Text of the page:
Where Local and Global Appetites Collide

Sips & Shots: Orange You Glad It’s Cocktail Hour?

The first Thanksgiving with the extended New Orleans family after my 21st birthday was a bit surreal: my Uncle was mixing Mimosas but the carton (pour out a third of the juice, fill with Champagne, shake and pour) and offered me one. I think it took my mother by as much surprise as it did me!

Orange juice is one of the most common mixers in cocktails though I’ve never been fond of it’s most common pair-up, Vodka, in the Screwdriver. Of course, that has a lot to do with early vodka experiences and low-quality product. Taken a step further, there are a variety of orange alcohols and liqueurs available: from the orange-infused vodkas and rums to Grand Marnier and Triple Sec (which comes in a variety of brands).

At the Plantation, we used a lot of Grand Marnier in both the truffles I made to go out with the checks or as turn-down treats as well as in the Creme Brulee desserts (at least, that is, until I got them to agree to chocolate creme brulee… mmmm, Godiva!). Meanwhile, the stronger, pushier Triple Sec stayed in the bar.

Even though it appears in so many cocktails, Triple Sec is a tough taste to balance. Like I said, this is one pushy orange and many times it’s inclusion in a cocktail means that’s one of the few flavors you’re going to get. Not only has this spirit disrupted a pomegranate martini in the past (I know, what were they thinking), too much of a “good” thing can ruin an otherwise drinkable Cosmopolitan.

While on our cruise this past January, our itinerary took us to Roatan, Honduras, where I picked up a small bottle of Vaca Negra Tangerine Liqueur. It smells like concentrated orange soda and, straight, has a lightly orange flavor with a warm base–much like the brandy-based cordials friends had made. And, since I was thinking Cosmo (which, at it’s most basic, is vodka, triple sec and cranberry juice) I decided to give the Vaca Negra a try in place of the usual. The result was tart, refreshing, and not at all overpowering in the citrus department–just enough for flavor without going overboard. (Okay, the vanilla vodka didn’t hurt, either.)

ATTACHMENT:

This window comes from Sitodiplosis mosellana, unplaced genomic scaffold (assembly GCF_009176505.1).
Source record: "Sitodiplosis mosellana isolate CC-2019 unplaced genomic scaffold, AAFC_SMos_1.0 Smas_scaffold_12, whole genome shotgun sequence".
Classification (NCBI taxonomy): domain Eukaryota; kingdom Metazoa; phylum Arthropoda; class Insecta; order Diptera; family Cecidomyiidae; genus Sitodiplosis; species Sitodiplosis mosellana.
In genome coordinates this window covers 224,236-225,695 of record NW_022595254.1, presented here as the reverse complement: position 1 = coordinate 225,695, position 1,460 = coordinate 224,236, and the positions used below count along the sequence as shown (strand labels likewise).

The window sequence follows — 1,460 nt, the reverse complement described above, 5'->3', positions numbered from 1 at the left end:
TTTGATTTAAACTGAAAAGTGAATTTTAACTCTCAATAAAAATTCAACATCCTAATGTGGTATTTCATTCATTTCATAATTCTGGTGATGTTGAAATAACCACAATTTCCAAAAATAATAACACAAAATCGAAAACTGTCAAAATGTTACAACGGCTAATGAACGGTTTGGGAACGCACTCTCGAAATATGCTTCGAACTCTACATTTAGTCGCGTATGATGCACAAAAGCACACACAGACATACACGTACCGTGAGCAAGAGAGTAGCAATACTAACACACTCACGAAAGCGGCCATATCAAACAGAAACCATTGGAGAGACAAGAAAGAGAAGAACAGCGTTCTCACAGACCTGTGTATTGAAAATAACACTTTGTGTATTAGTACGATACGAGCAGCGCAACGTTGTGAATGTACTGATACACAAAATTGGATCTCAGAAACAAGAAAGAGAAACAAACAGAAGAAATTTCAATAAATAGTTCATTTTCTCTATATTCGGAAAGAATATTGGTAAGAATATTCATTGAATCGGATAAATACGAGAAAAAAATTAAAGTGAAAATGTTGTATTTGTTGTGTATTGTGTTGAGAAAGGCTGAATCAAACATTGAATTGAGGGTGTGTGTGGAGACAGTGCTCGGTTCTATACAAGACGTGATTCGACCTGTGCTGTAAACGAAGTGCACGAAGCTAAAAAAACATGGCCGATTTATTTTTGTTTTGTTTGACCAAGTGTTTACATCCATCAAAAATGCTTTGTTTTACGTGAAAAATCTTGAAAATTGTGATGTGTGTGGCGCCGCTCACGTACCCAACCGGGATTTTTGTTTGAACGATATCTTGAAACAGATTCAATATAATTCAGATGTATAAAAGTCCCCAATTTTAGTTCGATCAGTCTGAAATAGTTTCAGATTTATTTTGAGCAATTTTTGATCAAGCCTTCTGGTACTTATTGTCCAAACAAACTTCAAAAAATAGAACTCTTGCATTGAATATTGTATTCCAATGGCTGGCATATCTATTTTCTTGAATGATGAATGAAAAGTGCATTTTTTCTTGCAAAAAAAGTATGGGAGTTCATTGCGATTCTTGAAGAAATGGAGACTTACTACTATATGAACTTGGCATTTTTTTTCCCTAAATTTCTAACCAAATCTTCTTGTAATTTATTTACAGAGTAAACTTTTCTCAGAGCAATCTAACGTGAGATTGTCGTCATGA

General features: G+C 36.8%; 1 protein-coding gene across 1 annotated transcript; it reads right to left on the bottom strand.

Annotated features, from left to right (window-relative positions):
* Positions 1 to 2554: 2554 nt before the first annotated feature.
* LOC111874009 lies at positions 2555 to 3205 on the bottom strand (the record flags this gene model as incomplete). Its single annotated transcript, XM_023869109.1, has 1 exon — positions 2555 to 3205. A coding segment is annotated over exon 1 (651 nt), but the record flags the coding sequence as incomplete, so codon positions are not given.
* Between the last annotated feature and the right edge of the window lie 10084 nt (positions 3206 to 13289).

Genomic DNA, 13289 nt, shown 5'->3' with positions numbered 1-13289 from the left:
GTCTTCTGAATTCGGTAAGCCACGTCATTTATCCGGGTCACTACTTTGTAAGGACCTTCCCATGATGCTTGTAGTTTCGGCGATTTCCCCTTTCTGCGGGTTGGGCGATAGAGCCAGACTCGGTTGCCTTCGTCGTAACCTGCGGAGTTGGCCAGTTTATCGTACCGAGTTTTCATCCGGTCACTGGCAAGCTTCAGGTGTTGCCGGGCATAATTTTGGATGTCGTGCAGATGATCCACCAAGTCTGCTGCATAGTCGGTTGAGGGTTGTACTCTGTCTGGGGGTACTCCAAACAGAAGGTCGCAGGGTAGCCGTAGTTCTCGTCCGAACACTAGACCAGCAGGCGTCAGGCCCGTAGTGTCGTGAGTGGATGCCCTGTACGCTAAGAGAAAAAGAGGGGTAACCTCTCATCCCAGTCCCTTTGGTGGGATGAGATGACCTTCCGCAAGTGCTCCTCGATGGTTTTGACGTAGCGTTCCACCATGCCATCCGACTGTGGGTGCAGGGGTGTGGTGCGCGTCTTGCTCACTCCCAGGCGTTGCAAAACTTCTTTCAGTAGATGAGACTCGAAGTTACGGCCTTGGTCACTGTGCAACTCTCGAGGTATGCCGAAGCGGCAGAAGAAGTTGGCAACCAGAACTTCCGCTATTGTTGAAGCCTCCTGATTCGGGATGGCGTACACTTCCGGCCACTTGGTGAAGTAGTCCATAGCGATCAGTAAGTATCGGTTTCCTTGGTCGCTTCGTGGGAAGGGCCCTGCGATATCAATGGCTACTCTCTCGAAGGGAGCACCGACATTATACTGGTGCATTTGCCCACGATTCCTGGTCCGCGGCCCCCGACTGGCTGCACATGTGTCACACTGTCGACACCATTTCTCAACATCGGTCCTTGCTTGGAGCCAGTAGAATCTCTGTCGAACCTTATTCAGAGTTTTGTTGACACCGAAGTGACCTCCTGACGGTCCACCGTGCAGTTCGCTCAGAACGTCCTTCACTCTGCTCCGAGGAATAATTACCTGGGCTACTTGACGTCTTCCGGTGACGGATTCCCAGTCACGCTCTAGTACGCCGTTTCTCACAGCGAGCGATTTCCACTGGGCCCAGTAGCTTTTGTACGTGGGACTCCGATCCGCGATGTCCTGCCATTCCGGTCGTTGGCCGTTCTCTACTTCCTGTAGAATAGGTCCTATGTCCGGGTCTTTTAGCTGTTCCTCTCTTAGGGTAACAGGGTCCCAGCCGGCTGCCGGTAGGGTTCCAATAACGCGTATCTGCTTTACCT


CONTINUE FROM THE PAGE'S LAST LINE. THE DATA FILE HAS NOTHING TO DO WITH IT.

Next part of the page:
CHF Cultural Cosmo

2 oz Vanilla Vodka
1 oz Vaca Negra Tangerine Liqueur
1 oz Lime juice
2 oz Cranberry juice

Shake everything over ice and serve in a chilled martini glass with an orange twist.

Now, even though the label on my Vaca Negra mentions a States-side importer in Metairie, Louisiana, I’ve been unable to find any leads online of where to order it. Still, it’s possible to make your own if you’ve got a few tangerines and some time to make an infusion. Pierce a few tangerines and cover with vodka or brandy (my vote is for the latter) for up to 2 weeks. Then, strain off the liquor and let sit for a month before using.

Jennifer Walker
Jennifer Walker

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